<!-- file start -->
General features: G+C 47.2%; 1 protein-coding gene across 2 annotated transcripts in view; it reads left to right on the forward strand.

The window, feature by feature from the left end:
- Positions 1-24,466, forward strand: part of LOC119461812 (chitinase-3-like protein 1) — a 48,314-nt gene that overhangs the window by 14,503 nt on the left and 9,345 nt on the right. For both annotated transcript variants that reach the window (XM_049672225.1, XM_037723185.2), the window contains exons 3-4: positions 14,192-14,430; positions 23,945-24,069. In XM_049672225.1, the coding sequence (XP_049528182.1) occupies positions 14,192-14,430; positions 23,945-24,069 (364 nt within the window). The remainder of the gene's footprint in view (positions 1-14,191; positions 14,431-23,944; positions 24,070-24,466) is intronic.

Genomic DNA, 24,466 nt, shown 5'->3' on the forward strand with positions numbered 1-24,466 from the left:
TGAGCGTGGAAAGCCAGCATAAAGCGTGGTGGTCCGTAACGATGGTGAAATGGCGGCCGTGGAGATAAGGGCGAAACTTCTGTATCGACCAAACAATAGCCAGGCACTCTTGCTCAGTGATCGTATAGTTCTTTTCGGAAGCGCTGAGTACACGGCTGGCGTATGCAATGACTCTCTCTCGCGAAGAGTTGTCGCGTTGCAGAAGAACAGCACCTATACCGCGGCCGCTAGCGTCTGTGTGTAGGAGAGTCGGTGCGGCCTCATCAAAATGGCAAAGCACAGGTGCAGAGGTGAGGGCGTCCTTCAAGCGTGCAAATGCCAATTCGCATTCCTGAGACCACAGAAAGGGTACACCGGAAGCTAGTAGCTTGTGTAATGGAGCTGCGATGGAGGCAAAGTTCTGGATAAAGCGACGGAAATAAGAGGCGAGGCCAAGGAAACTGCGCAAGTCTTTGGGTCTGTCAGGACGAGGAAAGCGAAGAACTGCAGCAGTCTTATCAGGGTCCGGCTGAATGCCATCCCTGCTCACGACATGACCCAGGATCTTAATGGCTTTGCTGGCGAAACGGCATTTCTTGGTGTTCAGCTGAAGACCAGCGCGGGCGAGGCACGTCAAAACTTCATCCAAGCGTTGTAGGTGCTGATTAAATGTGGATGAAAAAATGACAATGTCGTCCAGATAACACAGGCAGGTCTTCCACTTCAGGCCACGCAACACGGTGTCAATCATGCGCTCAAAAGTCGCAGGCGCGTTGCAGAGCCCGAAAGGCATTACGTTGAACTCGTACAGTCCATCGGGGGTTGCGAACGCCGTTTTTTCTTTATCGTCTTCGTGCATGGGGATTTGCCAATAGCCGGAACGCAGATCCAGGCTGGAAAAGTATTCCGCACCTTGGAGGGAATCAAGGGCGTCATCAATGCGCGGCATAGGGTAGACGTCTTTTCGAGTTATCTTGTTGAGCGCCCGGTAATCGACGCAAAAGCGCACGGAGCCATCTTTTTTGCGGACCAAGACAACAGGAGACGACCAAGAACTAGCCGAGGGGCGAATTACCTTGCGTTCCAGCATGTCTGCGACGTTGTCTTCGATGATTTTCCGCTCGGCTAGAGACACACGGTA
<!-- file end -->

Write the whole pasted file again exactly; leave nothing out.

General features: G+C 47.2%; 1 protein-coding gene across 2 annotated transcripts in view; it reads left to right on the forward strand.

The window, feature by feature from the left end:
- Positions 1-24,466, forward strand: part of LOC119461812 (chitinase-3-like protein 1) — a 48,314-nt gene that overhangs the window by 14,503 nt on the left and 9,345 nt on the right. For both annotated transcript variants that reach the window (XM_049672225.1, XM_037723185.2), the window contains exons 3-4: positions 14,192-14,430; positions 23,945-24,069. In XM_049672225.1, the coding sequence (XP_049528182.1) occupies positions 14,192-14,430; positions 23,945-24,069 (364 nt within the window). The remainder of the gene's footprint in view (positions 1-14,191; positions 14,431-23,944; positions 24,070-24,466) is intronic.

Genomic DNA, 24,466 nt, shown 5'->3' on the forward strand with positions numbered 1-24,466 from the left:
TGAGCGTGGAAAGCCAGCATAAAGCGTGGTGGTCCGTAACGATGGTGAAATGGCGGCCGTGGAGATAAGGGCGAAACTTCTGTATCGACCAAACAATAGCCAGGCACTCTTGCTCAGTGATCGTATAGTTCTTTTCGGAAGCGCTGAGTACACGGCTGGCGTATGCAATGACTCTCTCTCGCGAAGAGTTGTCGCGTTGCAGAAGAACAGCACCTATACCGCGGCCGCTAGCGTCTGTGTGTAGGAGAGTCGGTGCGGCCTCATCAAAATGGCAAAGCACAGGTGCAGAGGTGAGGGCGTCCTTCAAGCGTGCAAATGCCAATTCGCATTCCTGAGACCACAGAAAGGGTACACCGGAAGCTAGTAGCTTGTGTAATGGAGCTGCGATGGAGGCAAAGTTCTGGATAAAGCGACGGAAATAAGAGGCGAGGCCAAGGAAACTGCGCAAGTCTTTGGGTCTGTCAGGACGAGGAAAGCGAAGAACTGCAGCAGTCTTATCAGGGTCCGGCTGAATGCCATCCCTGCTCACGACATGACCCAGGATCTTAATGGCTTTGCTGGCGAAACGGCATTTCTTGGTGTTCAGCTGAAGACCAGCGCGGGCGAGGCACGTCAAAACTTCATCCAAGCGTTGTAGGTGCTGATTAAATGTGGATGAAAAAATGACAATGTCGTCCAGATAACACAGGCAGGTCTTCCACTTCAGGCCACGCAACACGGTGTCAATCATGCGCTCAAAAGTCGCAGGCGCGTTGCAGAGCCCGAAAGGCATTACGTTGAACTCGTACAGTCCATCGGGGGTTGCGAACGCCGTTTTTTCTTTATCGTCTTCGTGCATGGGGATTTGCCAATAGCCGGAACGCAGATCCAGGCTGGAAAAGTATTCCGCACCTTGGAGGGAATCAAGGGCGTCATCAATGCGCGGCATAGGGTAGACGTCTTTTCGAGTTATCTTGTTGAGCGCCCGGTAATCGACGCAAAAGCGCACGGAGCCATCTTTTTTGCGGACCAAGACAACAGGAGACGACCAAGAACTAGCCGAGGGGCGAATTACCTTGCGTTCCAGCATGTCTGCGACGTTGTCTTCGATGATTTTCCGCTCGGCTAGAGACACACGGTA